Then there are also those who have dreams of striking it rich. Ironically, Antonopoulos, after having spent the last five years of his life traversing the globe and educating people about Bitcoin found himself not only NOT taking advantage of the run up but found himself in debt, until a wrath of Bitcoin evangelists donated to his cause. This came just at the moment when he was questioning what he was doing it all for.

4) The Governmentalists

Governments are the farthest from being Bitcoin advocates. This is not because they don’t believe in digital currencies. In fact, they would garner more control by ridding the economy of hard currency and make everything digital. This would enable them to gain tighter control of the money supply or increse their efficiency of tax collecting. What they don’t appreciate is loss of control. The idea of a collective decentralized managing transactions and digital currency issuance is an idea that they will never accept. Why? They require a centralised authority (which is them). We wrote about the ways in which governments could shutdown cryptocurrencies. It is, therefore, no surpise that they are fighting vehemently against the idea.

So who should you listen to? This is one of those situations where you must truly take matters into your own hands. You have to acquire the knowledge necessary, educate yourself and decide for yourself how this new system of digital currency could affect you personally. This means choosing your information sources carefully. If you do listen to any of these groups, be cynical and don’t take what they say at face value. Double check and do your own research. Depending on who you speak to, you will be labelled as blind if you don’t buy into it or labelled as an idiot if you do. In the end, it is the market as a whole who will ultimately decide the fate of cryptocurrencies.

The Hutch Report

2017 Wealth Management Review

By | Business, Economics, Money

At the beginning of 2017, The Hutch Report completed a “Smart Money” analysis to highlight how the smart money was looking at the markets for 2017 and beyond. It was meant to provide a high level overview based on an aggregated synthesis of the macro views of the world’s Top 50 largest wealth management institutions.

Now we are looking back on all the forecasts made by these “Smart Money” managers and institutions to see how accurate they were in predicting the future or if they were just exhibiting an “Illusion of Understanding.”

Central Banks and Monetary Policy

Federal Open Market Committee (FED) 

The consensus (40%) of wealth management firms predicted two hikes in 2017 of 25 bps each hike which would bring the Fed Funds target rate to 1.25%. Roughly 8% predicted three rate hikes. No precise forecasts were provided as to how much or when but of the wealth management institution outlooks reviewed, they all indicated an expectation that Central Bank monetary stimulus policies (eg. quantitative easing) would start to weaken.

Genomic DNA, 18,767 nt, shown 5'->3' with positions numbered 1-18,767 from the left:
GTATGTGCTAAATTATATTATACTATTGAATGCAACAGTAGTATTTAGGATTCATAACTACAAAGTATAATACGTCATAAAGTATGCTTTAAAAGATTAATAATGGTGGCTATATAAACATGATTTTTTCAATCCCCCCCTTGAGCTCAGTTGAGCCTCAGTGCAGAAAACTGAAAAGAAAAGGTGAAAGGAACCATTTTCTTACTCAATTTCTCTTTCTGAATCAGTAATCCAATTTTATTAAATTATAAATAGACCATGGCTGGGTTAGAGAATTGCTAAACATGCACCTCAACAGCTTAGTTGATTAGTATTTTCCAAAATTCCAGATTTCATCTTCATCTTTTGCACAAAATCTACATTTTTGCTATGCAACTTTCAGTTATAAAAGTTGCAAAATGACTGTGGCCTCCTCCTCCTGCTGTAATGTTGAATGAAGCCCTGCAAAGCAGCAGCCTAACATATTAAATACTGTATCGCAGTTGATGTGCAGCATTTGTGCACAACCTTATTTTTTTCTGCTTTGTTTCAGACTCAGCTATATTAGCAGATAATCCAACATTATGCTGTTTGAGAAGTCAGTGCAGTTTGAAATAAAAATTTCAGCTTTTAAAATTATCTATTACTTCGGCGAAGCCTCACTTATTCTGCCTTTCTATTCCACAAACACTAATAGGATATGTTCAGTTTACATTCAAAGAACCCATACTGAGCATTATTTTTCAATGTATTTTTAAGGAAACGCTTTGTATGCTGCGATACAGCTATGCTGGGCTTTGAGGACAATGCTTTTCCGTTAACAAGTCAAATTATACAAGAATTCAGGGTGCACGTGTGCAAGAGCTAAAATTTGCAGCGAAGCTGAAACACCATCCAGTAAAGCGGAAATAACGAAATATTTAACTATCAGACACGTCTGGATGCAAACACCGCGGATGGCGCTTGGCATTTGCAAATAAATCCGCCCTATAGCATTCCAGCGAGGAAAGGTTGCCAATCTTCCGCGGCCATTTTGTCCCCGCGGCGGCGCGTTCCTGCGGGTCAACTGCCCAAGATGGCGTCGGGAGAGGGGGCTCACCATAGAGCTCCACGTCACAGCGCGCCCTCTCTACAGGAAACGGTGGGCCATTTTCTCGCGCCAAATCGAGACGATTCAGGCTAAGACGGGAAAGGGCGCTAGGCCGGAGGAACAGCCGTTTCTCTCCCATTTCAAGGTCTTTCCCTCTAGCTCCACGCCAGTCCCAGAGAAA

On December 12-13 the Fed raised rates for a third time. Only 8% of our wealth management professionals got it right.

The FOMC did announce a tapering plan at the September 2017 meeting and have started in October by letting $10B in bonds mature each month and will slowly increase that number to $50B. As a reminder, in 2008 the FED balance sheet was $800B. It is now at about $4.50T as a result of QE.

European Central Bank (ECB) 

Taper would commence second half of 2017. One dissenter stated the ECB would be unable to discontinue QE.

The ECB did not make any rate changes for overnight credit in 2017 and that rate remains at 0.00%. They did not commence tapering in 2017. However, they did signal in October of this year that they would start tapering in 2018 by cutting in half the monthly purchases from the current rate of €60B to €30B.

The People’s Bank of China (PBOC)

The PBOC will continue to stimulate demand through adjustments of the reserve requirement ratio (the amount of money that the banks must hold as reserves).

In September of 2017 the POBC announced that in 2018 the reserve requirement ratio would be lowered for certain banks from 200 bps to 150 bps. In return for the reduction the banks must meet certain requirements for lending to small business, agricultural sectors, entrepreneurship and education.

Changing of the Guard

The next two years, 2018 and 2019, we will see some changes to the heads of some of the world’s most influential central banks.

Most people are by now well aware that in February 2018, Yellen’s term as Chair of the FOMC expires and Trump has nominated Fed Governor Jerome Powell as the next Fed chair. The post of the Fed chair is subject to Senate confirmation. The Senate Banking Committee has approved Jerome Powell which clears the way for the Senate confirmation vote.

At the Bank of Japan the current Governor is Haruhiko Kuroda and his term will be expiring in April 2018. Current headlines indicate that there is a strong likelihood that his term will be renewed as the Japanese government has expressed satisfaction with the BOJ’s policies under Kuroda.

In 2019, the terms for Mark Carney at Bank of England (BOE) and for Mario Draghi at the European Central Bank (ECB) will expire. Due to the bylaws of the ECB which state that the term of the ECB presidency is for an eight-year non-renewable term the ECB has to find a new president and it cannot be Draghi. It remains to be seen what will happen with the BOE Governorship as Carney has been seen as a strong leader.

Governments and Fiscal Policy

The EU

The consensus for 2017 was that the EU would experience a modest recovery but mitigated by concern, seen to be short term, on political risks due to rising anti-EU and populist sentiment but that this would be limited and most likely would not extend past the UK.

The EU economy so far has actually exceeded forecasts with real GDP growth expected to be 2.2% for the year compared with earlier forecasts of 1.7%.